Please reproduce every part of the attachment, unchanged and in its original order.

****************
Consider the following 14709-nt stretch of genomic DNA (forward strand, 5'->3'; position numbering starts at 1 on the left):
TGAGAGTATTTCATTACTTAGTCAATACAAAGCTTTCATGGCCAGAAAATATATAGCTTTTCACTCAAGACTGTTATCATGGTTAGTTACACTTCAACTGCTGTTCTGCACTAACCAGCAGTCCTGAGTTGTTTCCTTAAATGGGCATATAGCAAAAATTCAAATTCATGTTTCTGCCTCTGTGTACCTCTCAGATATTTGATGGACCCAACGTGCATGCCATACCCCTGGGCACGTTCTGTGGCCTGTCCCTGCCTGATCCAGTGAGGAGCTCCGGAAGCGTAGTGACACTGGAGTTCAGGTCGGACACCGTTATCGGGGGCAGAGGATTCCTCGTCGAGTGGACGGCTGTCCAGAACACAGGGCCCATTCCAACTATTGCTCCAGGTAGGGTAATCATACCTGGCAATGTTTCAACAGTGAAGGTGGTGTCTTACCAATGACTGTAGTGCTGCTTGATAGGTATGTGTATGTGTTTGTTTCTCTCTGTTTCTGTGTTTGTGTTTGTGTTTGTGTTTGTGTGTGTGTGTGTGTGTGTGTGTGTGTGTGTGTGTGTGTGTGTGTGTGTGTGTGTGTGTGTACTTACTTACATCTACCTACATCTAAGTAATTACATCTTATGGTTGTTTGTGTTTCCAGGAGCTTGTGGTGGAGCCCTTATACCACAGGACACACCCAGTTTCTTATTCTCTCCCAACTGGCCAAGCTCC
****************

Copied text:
Consider the following 14709-nt stretch of genomic DNA (forward strand, 5'->3'; position numbering starts at 1 on the left):
TGAGAGTATTTCATTACTTAGTCAATACAAAGCTTTCATGGCCAGAAAATATATAGCTTTTCACTCAAGACTGTTATCATGGTTAGTTACACTTCAACTGCTGTTCTGCACTAACCAGCAGTCCTGAGTTGTTTCCTTAAATGGGCATATAGCAAAAATTCAAATTCATGTTTCTGCCTCTGTGTACCTCTCAGATATTTGATGGACCCAACGTGCATGCCATACCCCTGGGCACGTTCTGTGGCCTGTCCCTGCCTGATCCAGTGAGGAGCTCCGGAAGCGTAGTGACACTGGAGTTCAGGTCGGACACCGTTATCGGGGGCAGAGGATTCCTCGTCGAGTGGACGGCTGTCCAGAACACAGGGCCCATTCCAACTATTGCTCCAGGTAGGGTAATCATACCTGGCAATGTTTCAACAGTGAAGGTGGTGTCTTACCAATGACTGTAGTGCTGCTTGATAGGTATGTGTATGTGTTTGTTTCTCTCTGTTTCTGTGTTTGTGTTTGTGTTTGTGTTTGTGTGTGTGTGTGTGTGTGTGTGTGTGTGTGTGTGTGTGTGTGTGTGTGTGTGTGTGTGTGTACTTACTTACATCTACCTACATCTAAGTAATTACATCTTATGGTTGTTTGTGTTTCCAGGAGCTTGTGGTGGAGCCCTTATACCACAGGACACACCCAGTTTCTTATTCTCTCCCAACTGGCCAAGCTCC